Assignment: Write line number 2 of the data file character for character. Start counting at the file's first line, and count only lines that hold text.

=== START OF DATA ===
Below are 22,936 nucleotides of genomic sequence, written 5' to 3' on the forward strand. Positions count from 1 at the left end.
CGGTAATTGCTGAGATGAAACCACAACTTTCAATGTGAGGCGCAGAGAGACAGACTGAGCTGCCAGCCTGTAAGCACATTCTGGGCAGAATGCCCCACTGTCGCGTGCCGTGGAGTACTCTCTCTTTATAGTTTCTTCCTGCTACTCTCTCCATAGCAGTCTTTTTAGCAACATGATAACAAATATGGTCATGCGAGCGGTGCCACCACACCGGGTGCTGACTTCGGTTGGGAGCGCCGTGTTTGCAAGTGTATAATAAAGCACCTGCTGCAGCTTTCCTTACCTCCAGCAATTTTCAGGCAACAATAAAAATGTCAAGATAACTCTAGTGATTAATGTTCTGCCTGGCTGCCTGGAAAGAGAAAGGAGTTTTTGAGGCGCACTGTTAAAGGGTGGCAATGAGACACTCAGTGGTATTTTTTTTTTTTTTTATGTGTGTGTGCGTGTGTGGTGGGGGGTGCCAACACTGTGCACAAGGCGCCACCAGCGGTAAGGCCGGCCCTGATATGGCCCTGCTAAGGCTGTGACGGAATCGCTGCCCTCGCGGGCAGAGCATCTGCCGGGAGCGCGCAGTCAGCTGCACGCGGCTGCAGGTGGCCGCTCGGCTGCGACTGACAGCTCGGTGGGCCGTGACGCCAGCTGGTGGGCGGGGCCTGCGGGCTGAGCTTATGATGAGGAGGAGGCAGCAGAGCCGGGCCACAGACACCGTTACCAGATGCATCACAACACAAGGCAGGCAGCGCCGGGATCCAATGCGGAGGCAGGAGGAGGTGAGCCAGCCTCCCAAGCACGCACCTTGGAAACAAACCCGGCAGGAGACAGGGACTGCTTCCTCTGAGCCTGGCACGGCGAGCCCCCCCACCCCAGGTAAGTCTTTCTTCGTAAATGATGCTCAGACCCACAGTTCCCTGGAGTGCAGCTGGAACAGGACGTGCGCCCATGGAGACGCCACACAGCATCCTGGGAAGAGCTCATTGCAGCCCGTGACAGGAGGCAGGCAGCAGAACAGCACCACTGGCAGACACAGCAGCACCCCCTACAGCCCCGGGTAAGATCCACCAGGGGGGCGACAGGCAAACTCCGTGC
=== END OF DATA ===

CGGTAATTGCTGAGATGAAACCACAACTTTCAATGTGAGGCGCAGAGAGACAGACTGAGCTGCCAGCCTGTAAGCACATTCTGGGCAGAATGCCCCACTGTCGCGTGCCGTGGAGTACTCTCTCTTTATAGTTTCTTCCTGCTACTCTCTCCATAGCAGTCTTTTTAGCAACATGATAACAAATATGGTCATGCGAGCGGTGCCACCACACCGGGTGCTGACTTCGGTTGGGAGCGCCGTGTTTGCAAGTGTATAATAAAGCACCTGCTGCAGCTTTCCTTACCTCCAGCAATTTTCAGGCAACAATAAAAATGTCAAGATAACTCTAGTGATTAATGTTCTGCCTGGCTGCCTGGAAAGAGAAAGGAGTTTTTGAGGCGCACTGTTAAAGGGTGGCAATGAGACACTCAGTGGTATTTTTTTTTTTTTTTATGTGTGTGTGCGTGTGTGGTGGGGGGTGCCAACACTGTGCACAAGGCGCCACCAGCGGTAAGGCCGGCCCTGATATGGCCCTGCTAAGGCTGTGACGGAATCGCTGCCCTCGCGGGCAGAGCATCTGCCGGGAGCGCGCAGTCAGCTGCACGCGGCTGCAGGTGGCCGCTCGGCTGCGACTGACAGCTCGGTGGGCCGTGACGCCAGCTGGTGGGCGGGGCCTGCGGGCTGAGCTTATGATGAGGAGGAGGCAGCAGAGCCGGGCCACAGACACCGTTACCAGATGCATCACAACACAAGGCAGGCAGCGCCGGGATCCAATGCGGAGGCAGGAGGAGGTGAGCCAGCCTCCCAAGCACGCACCTTGGAAACAAACCCGGCAGGAGACAGGGACTGCTTCCTCTGAGCCTGGCACGGCGAGCCCCCCCACCCCAGGTAAGTCTTTCTTCGTAAATGATGCTCAGACCCACAGTTCCCTGGAGTGCAGCTGGAACAGGACGTGCGCCCATGGAGACGCCACACAGCATCCTGGGAAGAGCTCATTGCAGCCCGTGACAGGAGGCAGGCAGCAGAACAGCACCACTGGCAGACACAGCAGCACCCCCTACAGCCCCGGGTAAGATCCACCAGGGGGGCGACAGGCAAACTCCGTGC